10/09/97 - 02:50 PM ET - Click reload often for latest version

Reform bill stalls again in Senate

WASHINGTON - The Senate failed again Thursday to advance legislation to overhaul the nation's campaign finance system after an effort by moderate Republicans to forge a compromise collapsed.

The Senate fell short of ending a GOP-led filibuster against a bipartisan campaign finance bill backed by President Clinton. In a second vote, the Senate failed to end a Democratic-led filibuster against a GOP amendment that would make it tougher for unions to spend members' dues on political campaigns.

"The Senate has missed an opportunity today to coalesce around a middle ground that would allow campaign finance reform to advance," said Sen. Olympia Snowe, R-Maine, who led the effort to engineer a compromise.

Her proposal addressed the "chief stumbling blocks" to passing the campaign legislation, Snowe said.

Republicans oppose a package that doesn't protect union members from having their dues used without their permission for political purposes, and Democrats don't want unions singled out without similar protection for members of other organizations and to shareholders in corporations.

Snowe urged Majority Leader Trent Lott, R-Miss., and Minority Leader Tom Daschle, D-S.D., to appoint a bipartisan working group to devise a compromise.

The vote to end debate on the campaign bill cosponsored by Republican Sen. John McCain of Arizona and Democratic Sen. Russell Feingold of Wisconsin was 52-47, eight short of the 60 votes needed. It was the third defeat this week.

On Lott's amendment to require unions to get each member's permission before using dues for political purposes, the vote was 51-48, nine short of the 60 needed. It was the second defeat this week.

The McCain-Feingold bill would ban unlimited, unregulated "soft-money" contributions to political parties and regulate independent advertising campaigns by outside groups that promote a specific candidate. It also would provide incentives for politicians not to spend too much of their own money, impose new disclosure requirements on campaign donations, and put into law a Supreme Court decision letting nonunion workers get reimbursed for fees the union spends on political purposes.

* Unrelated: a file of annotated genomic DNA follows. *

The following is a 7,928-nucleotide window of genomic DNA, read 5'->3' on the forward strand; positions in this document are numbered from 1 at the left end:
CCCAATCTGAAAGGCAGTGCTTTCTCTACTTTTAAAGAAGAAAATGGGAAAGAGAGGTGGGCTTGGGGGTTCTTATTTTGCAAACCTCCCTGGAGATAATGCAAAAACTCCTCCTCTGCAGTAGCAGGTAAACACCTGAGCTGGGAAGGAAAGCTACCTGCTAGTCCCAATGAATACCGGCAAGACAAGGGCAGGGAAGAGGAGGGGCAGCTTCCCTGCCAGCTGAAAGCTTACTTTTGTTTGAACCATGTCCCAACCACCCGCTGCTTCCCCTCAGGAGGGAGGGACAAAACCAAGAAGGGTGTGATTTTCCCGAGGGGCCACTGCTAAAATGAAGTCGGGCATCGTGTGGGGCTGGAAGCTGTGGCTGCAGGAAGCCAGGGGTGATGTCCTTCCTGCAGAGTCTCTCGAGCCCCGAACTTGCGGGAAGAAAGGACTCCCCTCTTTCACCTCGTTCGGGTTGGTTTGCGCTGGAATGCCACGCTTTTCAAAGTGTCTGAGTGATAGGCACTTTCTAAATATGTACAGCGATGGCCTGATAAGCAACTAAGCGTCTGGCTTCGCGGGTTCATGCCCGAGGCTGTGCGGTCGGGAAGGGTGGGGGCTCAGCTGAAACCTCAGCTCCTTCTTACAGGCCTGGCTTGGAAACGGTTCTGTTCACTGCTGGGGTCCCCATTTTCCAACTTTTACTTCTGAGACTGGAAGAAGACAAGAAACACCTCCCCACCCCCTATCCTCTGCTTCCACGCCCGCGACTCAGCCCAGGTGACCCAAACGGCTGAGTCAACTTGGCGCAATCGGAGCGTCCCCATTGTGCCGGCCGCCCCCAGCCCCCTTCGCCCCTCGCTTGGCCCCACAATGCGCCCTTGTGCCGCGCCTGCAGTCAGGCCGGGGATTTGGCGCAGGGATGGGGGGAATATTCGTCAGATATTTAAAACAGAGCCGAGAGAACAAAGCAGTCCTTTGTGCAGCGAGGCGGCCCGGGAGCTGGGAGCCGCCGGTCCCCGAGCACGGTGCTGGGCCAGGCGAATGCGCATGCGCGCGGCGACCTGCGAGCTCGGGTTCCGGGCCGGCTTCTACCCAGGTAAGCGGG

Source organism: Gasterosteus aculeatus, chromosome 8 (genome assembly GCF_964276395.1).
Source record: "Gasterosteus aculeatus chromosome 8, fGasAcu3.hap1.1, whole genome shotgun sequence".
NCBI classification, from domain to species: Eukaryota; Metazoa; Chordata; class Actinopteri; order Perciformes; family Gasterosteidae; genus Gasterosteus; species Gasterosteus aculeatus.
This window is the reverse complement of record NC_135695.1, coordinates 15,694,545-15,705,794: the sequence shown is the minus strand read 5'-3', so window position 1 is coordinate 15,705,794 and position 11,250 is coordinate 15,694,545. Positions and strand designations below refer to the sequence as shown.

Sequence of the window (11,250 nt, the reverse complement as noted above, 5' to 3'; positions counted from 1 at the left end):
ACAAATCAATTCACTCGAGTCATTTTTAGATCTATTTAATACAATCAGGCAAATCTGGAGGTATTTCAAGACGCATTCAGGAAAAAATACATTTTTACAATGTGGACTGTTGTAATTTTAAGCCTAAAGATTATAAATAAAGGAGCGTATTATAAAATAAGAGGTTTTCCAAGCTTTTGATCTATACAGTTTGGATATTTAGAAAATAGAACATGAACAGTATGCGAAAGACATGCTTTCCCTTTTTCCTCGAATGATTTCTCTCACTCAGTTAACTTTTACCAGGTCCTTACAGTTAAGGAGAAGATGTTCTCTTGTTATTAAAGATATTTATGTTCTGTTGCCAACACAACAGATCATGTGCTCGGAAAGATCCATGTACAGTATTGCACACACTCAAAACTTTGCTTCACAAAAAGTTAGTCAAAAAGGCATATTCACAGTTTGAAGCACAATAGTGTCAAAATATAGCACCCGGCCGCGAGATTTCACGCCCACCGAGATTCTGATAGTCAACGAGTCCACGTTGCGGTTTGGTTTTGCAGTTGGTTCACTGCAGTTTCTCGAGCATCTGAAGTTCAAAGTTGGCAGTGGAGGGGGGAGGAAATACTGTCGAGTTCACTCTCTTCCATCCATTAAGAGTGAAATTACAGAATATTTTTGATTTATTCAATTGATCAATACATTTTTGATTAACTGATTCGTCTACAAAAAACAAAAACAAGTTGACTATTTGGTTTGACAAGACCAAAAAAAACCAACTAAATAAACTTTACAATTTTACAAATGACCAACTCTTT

Critics say regulating independent advertising would unconstitutionally limit free speech. Banning "soft-money" would eliminate "the only money spent today on campaigns by the American people that is not under the control of the federal government," in the words of Sen. Pat Roberts, R-Kan.

"The basic premise of the bill is flawed," Roberts said. "That premise is that too much money is corrupting politics. No, it is not."

Feingold called that argument "the biggest loser of all" and said Republicans criticizing the bill on a free-speech basis readily supported a bill to prevent smut on the Internet, which the Supreme Court overturned 9-0.

The Supreme Court can similarly resolve any First Amendment problem with the campaign finance bill, he said.

Democrats contend Lott's union amendment is a "poison pill" intended to undercut Democratic support for McCain-Feingold.

By The Associated Press